A main argument for continued reform of the financial sector is that it will accelerate financial innovation. Development of new financial products should continue to be a priority for China’s financial markets, as they provide additional opportunities for companies to receive improved and timely market signals and deploy newly-fashioned instruments (including derivatives) when necessary. Treasury departments at companies can expand their menu of financial engineering methods to include greater adoption of currency forwards, credit, interest rates, collateral swaps, and other products to improve forecasts and gauge their liquidity needs. In addition, monitoring the inherent maturity mismatch in short-term liabilities funding longer-term assets, as well as hedging exposures to interest rate movements and foreign exchange fluctuations becomes easier to manage.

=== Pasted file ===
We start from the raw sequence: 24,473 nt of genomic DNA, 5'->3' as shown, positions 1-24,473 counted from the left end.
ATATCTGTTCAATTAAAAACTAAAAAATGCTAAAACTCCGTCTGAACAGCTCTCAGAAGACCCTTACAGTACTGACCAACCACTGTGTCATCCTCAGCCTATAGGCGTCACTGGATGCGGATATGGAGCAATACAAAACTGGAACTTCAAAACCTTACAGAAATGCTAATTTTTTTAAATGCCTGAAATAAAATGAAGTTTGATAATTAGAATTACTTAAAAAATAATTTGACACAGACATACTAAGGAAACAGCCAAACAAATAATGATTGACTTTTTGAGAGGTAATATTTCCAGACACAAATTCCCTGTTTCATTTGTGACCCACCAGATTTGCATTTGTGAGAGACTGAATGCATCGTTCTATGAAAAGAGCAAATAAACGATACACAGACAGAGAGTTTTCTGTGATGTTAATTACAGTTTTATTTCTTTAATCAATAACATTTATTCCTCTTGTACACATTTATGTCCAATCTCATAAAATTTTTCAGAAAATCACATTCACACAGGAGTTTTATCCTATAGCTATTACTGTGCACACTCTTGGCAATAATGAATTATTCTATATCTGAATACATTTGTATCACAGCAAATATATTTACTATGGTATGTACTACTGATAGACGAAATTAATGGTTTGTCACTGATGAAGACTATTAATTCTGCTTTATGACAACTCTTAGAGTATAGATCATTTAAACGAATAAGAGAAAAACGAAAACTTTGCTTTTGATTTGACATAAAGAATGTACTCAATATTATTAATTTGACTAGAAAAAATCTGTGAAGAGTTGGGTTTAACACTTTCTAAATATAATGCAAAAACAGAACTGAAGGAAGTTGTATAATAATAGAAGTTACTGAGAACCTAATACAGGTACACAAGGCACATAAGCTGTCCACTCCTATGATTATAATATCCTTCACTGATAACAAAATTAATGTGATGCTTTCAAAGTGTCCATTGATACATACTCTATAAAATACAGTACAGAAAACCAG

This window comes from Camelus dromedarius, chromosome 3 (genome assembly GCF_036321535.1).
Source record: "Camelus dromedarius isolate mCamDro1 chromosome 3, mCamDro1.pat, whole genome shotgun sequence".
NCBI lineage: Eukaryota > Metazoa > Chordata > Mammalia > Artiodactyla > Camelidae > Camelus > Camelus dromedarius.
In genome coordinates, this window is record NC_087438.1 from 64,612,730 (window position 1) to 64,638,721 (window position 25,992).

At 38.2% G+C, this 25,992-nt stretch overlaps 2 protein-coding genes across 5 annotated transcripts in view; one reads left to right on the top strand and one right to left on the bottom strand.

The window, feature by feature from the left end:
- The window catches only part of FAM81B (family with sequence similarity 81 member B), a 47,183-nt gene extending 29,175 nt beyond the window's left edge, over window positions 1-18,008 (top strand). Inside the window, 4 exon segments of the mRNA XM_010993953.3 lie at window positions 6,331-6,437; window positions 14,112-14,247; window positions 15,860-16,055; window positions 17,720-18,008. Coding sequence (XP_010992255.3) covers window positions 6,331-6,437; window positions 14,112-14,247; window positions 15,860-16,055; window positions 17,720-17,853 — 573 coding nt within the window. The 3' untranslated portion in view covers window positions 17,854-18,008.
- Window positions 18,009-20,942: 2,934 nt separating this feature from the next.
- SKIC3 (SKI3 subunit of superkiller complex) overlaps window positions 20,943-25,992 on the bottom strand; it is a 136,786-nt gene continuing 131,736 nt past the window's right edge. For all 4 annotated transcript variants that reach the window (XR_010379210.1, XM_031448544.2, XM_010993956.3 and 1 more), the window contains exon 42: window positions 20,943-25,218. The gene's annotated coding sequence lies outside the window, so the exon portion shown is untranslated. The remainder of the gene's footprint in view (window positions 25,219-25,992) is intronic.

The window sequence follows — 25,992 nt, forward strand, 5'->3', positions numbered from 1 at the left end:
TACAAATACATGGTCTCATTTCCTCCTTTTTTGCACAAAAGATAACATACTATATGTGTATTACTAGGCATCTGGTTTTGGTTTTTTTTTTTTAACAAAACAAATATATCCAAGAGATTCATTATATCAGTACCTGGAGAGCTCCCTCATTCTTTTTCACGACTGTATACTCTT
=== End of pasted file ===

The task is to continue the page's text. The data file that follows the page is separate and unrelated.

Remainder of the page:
Equally important are the benefits that the public – meaning Chinese retail investors – will gain from financial innovation. As WMPs (wealth management products) with implicit guarantees and nested, opaque structures begin to decline, the industry will continue a gradual shift from a “quasi asset management” model to a more traditional asset management structure, more akin to that of other parts of the world. Shifting from WMPs, asset management firms can develop different styles of mutual funds: ETFs (exchange traded funds), target funds (funds with specific retirement dates), sector-focused funds, broader variety of active vs. passively managed funds, index funds, commodity funds, quant/algo funds, and other fund structures. Additional choice of financial products will allow investors to better mitigate market risk and manage their wealth. Over time, with the increasing adoption of these products, Chinese retail investors will become more knowledgeable of the mechanics driving capital markets, and their greater level of investment sophistication will change the current short-term trading mentality to a longer-term investment outlook that reduces market volatility and helps to stabilize the market. These developments will spur additional waves of financial innovation as newer products are demanded and eventually created by traditional financial institutions and fintech companies.